- October 20 - Los Angeles Dodgers pitcher Orel Hershiser ends his dream season with a 5–2 four-hitter over the Oakland Athletics in Game Five of the World Series. The win gives the Dodgers their first World Championship since 1981, and makes them the only team to win more than one World Series in the 1980s. Hershiser is selected the Series MVP.
- February 20 - Bob O'Farrell, 91, catcher for four NL teams over 21 seasons who won 1926 MVP award with the Cardinals
- February 23 - Pete Donohue, 87, pitcher who had three 20-win seasons for the Reds and beat the Phillies 20 consecutive times from 1922-25
- February 28 - Harvey Kuenn, 57, 8-time All-Star shortstop and outfielder, most notably with the Tigers, who batted .303 lifetime and led AL in hits four times and doubles three times; 1953 Rookie of the Year and 1959 batting champion, later managed Brewers to their first pennant in 1982
- March 21 - Edd Roush, 94, Hall of Fame center fielder for the Cincinnati Reds who batted .323 lifetime; led NL in batting twice, and in slugging, doubles and triples once each; hit 30 inside-the-park home runs, and ended career with 13th-most triples in history
- March 29 - Ted Kluszewski, 63, All-Star first baseman for the Reds who led NL in homers and RBI in 1954 and batted .300 seven times, known for his sleeveless jersey; later a Reds coach
- June 9 - Newt Allen, 87, All-Star second baseman for the Negro Leagues' Kansas City Monarchs
- July 4 - Lee Weyer, 51, National League umpire since 1963 who worked in four World Series and 5 NL Championship Series
- July 20 - John Galbreath, 90, owner of the Pittsburgh Pirates from 1945 to 1985, during which period the team won three World Series
- September 2 - Jim Bagby, Jr., 71, All-Star pitcher for the Red Sox and Indians, led AL in starts and innings in 1943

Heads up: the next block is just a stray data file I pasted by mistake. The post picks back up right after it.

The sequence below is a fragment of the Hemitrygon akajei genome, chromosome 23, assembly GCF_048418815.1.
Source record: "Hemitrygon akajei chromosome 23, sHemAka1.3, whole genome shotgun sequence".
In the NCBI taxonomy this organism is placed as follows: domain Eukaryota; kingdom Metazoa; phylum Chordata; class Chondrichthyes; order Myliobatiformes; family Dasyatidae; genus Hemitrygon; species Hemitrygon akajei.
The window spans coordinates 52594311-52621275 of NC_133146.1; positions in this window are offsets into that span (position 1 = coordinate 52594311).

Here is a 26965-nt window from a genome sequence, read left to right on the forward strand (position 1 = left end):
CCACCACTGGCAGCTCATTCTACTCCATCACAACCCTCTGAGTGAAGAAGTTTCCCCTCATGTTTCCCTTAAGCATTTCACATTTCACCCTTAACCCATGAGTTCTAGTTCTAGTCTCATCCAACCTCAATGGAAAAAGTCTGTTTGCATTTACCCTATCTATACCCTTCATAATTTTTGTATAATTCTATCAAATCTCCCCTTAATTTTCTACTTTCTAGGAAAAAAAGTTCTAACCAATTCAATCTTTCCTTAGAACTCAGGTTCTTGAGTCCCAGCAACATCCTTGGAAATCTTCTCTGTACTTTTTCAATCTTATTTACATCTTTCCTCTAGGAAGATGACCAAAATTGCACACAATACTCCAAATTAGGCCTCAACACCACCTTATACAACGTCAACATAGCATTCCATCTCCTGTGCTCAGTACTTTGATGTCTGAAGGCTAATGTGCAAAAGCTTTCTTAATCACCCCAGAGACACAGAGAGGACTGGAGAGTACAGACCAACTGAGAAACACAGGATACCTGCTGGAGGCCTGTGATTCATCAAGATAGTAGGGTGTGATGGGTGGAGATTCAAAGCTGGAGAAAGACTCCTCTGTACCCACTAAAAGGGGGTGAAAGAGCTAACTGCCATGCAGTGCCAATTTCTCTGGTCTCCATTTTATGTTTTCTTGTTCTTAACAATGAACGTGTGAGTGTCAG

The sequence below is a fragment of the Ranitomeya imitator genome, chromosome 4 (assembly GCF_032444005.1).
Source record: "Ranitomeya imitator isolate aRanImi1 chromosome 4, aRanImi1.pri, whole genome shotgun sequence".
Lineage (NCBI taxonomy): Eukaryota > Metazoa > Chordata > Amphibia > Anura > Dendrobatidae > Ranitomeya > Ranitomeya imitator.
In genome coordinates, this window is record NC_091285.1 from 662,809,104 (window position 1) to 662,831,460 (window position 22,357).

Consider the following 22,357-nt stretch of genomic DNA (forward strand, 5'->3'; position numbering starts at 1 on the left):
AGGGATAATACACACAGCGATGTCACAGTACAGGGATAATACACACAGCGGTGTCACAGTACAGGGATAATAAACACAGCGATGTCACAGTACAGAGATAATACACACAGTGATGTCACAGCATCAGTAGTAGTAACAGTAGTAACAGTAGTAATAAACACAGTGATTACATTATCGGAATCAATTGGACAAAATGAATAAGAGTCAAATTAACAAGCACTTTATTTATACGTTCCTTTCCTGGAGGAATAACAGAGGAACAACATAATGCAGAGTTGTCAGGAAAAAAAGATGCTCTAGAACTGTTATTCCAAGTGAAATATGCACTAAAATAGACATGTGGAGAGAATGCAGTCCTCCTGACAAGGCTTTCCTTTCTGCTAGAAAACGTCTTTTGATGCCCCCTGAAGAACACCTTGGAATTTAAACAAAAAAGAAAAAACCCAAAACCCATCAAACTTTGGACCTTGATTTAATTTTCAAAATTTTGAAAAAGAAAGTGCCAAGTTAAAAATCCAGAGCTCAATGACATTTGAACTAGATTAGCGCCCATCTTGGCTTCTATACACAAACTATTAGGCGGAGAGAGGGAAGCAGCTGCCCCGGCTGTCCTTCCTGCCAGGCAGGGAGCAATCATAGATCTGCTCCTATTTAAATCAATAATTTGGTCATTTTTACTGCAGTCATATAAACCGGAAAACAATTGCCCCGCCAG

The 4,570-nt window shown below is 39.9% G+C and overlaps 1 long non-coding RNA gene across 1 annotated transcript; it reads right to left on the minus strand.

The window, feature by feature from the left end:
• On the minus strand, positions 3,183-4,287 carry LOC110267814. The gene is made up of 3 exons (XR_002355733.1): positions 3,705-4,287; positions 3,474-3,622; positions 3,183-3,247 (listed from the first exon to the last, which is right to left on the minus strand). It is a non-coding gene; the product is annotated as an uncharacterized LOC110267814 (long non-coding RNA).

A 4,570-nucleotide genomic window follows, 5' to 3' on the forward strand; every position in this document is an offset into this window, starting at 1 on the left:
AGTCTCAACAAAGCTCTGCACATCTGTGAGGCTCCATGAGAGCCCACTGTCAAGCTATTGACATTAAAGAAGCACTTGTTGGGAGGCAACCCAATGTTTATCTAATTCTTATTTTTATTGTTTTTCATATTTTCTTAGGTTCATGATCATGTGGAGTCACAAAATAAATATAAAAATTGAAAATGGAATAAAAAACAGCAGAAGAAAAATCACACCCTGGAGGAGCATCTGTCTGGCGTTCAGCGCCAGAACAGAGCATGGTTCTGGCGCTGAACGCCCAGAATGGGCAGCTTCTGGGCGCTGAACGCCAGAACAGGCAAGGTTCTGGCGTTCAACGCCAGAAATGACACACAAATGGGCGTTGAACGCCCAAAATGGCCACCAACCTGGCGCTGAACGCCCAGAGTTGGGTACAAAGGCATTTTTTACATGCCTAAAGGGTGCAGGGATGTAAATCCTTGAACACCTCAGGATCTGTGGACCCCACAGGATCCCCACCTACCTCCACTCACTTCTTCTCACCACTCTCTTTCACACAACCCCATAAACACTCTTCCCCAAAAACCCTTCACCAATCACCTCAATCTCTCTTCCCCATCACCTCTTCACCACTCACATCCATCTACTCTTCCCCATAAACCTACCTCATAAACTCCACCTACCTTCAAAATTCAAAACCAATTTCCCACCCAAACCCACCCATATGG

- September 16 - Bob Trice, 62, first black player in Philadelphia Athletics history
- October 14 - Vic Raschi, 69, All-Star pitcher who won 20 games for the Yankees three straight years (1949-51), won World Series clinchers in 1949 and 1951
- November 21 - Carl Hubbell, 85, Hall of Fame pitcher who won 253 games for the New York Giants, second most among NL lefthanders upon retirement; named NL's MVP in 1933 and 1936, he led league in wins and ERA three times each and had 1.79 ERA in six World Series starts; 1677 strikeouts were NL record for lefthanders until 1958, and won 24 straight games in 1936-37
- November 22 - Ray Kelly, 74, sportswriter who covered the Philadelphia Athletics and Phillies since the late 1940s
- November 30 - Wally Berger, 83, All-Star center fielder for the Boston Braves who had four 100-RBI seasons, batted .300 lifetime; led NL in homers and RBI in 1935
- December 12 - Joe Reichler, 73, sportswriter and author who wrote for the Associated Press for 20 years and served as an assistant to the commissioner after 1966; editor of the Macmillan Baseball Encyclopedia since its first edition in 1969
- December 21 - Willie Kamm, 88, third baseman for the White Sox and Indians who led AL in fielding average eight times and in putouts seven times; batted .308 in 1928 and led league in walks in 1925